It is the summer of adventure! Every year we dub the summer with that title as if it was a new thought, but as each summer rolls around we valiantly raise our declarative hands into the air and shout with just as much vigor as before, “It is the summer of adventure!”

…And we go. We slim down our schedules, we prioritize our lives, we protect our weekends like vultures and politely ask the rest of the world’s expectations to back off…and we head out to where the wild leads our spirits to a place where we find rest and renewal;  a healing realm which brings oil to our tired gears.

It was a Sunday morning and I turned to my husband in bed and asked him, “What do you have in mind for today?” That question is always the beginning of many adventures in our family. An open ended, “Let’s get outta here!”

Thus a hiking day began to brew. We blasted the morning music, usually Buena Vista Social Club or Karsh Kale on our weekend mornings… I simultaneously shoveled down some breakfast while gathering what we needed and my husband Josh prepared a pack lunch. The house can be left a mess, the dust can mingle, when there are adventures to be had we must go.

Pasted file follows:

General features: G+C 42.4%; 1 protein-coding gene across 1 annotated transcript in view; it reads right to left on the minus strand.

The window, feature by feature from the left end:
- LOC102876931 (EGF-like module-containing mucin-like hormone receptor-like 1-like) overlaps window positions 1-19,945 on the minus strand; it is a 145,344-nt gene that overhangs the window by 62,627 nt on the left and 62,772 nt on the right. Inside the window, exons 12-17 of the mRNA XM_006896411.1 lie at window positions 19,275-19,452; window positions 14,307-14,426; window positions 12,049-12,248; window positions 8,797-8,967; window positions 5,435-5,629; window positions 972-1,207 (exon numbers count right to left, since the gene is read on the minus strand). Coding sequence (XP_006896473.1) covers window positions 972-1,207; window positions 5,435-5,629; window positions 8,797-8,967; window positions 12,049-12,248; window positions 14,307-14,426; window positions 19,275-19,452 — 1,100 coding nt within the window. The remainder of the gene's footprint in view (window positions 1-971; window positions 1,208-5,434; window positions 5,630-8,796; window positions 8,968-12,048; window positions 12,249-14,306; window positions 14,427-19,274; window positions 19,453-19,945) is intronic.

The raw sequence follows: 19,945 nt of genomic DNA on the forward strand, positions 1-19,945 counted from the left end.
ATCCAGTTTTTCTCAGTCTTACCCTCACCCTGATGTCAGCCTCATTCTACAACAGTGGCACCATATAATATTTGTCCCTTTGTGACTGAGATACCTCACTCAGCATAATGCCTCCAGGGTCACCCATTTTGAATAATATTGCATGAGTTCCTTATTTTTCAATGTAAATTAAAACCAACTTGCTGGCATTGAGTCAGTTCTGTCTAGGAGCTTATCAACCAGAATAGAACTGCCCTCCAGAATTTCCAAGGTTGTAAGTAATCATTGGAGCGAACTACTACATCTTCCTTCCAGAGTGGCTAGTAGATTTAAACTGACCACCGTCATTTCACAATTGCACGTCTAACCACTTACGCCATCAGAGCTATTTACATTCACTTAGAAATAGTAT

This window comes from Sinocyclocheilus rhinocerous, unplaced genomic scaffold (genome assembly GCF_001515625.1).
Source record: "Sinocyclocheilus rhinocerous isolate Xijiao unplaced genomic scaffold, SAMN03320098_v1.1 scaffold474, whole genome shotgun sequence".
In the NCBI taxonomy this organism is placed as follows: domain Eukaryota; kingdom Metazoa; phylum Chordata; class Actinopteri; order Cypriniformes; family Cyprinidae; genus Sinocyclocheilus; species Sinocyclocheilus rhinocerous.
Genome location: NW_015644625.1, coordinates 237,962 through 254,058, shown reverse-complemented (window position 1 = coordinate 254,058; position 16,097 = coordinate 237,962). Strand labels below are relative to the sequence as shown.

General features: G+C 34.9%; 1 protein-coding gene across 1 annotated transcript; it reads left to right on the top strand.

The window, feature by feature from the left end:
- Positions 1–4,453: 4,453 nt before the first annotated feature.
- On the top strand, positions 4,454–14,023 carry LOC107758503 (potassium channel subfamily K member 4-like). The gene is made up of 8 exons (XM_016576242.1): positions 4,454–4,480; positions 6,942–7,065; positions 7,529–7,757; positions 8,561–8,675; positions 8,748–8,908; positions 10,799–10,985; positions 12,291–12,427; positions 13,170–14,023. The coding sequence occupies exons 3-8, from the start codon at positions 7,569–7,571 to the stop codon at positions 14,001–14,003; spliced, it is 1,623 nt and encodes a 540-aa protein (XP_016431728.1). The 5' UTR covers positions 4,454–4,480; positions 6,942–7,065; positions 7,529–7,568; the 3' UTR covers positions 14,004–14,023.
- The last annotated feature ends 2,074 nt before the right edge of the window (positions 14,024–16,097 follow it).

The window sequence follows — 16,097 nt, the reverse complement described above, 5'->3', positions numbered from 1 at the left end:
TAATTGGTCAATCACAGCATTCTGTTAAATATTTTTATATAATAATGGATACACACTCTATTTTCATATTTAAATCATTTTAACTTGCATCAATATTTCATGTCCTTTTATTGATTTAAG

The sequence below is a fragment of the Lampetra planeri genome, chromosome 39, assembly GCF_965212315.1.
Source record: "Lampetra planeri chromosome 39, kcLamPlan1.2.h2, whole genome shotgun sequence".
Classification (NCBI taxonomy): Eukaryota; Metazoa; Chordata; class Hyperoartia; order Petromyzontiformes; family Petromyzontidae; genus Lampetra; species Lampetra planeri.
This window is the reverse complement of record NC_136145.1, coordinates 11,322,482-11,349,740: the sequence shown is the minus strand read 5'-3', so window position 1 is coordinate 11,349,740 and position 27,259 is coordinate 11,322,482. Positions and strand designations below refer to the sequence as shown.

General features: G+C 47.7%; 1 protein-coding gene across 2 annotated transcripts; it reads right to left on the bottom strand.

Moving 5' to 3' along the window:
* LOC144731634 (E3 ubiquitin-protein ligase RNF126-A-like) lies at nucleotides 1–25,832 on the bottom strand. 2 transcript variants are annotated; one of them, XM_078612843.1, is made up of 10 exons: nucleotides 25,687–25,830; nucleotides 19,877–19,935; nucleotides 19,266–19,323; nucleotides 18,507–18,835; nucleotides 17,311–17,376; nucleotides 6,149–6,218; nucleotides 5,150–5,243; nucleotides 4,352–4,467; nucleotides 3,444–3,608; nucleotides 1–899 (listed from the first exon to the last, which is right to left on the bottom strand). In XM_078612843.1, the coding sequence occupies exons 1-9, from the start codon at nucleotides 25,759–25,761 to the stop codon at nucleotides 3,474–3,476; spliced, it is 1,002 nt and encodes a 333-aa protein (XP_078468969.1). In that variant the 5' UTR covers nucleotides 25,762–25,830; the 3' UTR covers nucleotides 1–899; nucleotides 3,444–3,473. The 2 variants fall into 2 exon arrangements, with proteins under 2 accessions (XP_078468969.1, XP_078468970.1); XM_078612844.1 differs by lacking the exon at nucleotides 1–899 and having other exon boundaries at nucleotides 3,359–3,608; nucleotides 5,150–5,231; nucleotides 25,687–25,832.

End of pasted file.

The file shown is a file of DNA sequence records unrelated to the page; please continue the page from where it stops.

When I look back on my life lived, I want to see all of the great things we did, all of the moments we enjoyed, I don’t want to wonder where the time went as I worried about the house…let the dust sit. There is always another day to take care of that and it will always come back.

Off we went to the mountains, to the fresh air, to the pine trees, to the freedom!

It is the exiting of our vehicle and the first glimpse of a trail; the sounds of the birds and the way the sun feels in the great forest that makes me feel like I am home.

This trail was new to us; we began with a walk through a thin spindly forest at the Blue Lake trail head. I looked around and where were my beloved green ferns? My giant trees? My soft earthen moss patches? A desolation of ash still remained in this area so close to the mountain, overpowering the soil, creating silt and fluffy grey ground cover. Porous rocks were everywhere, winter carved waterways, now mostly empty and dry with small creeping springs still seeping through.

Mt. St. Helen’s stood tall above the scene; strong and mighty forced to look down, in his solitary position on the mess that he had made.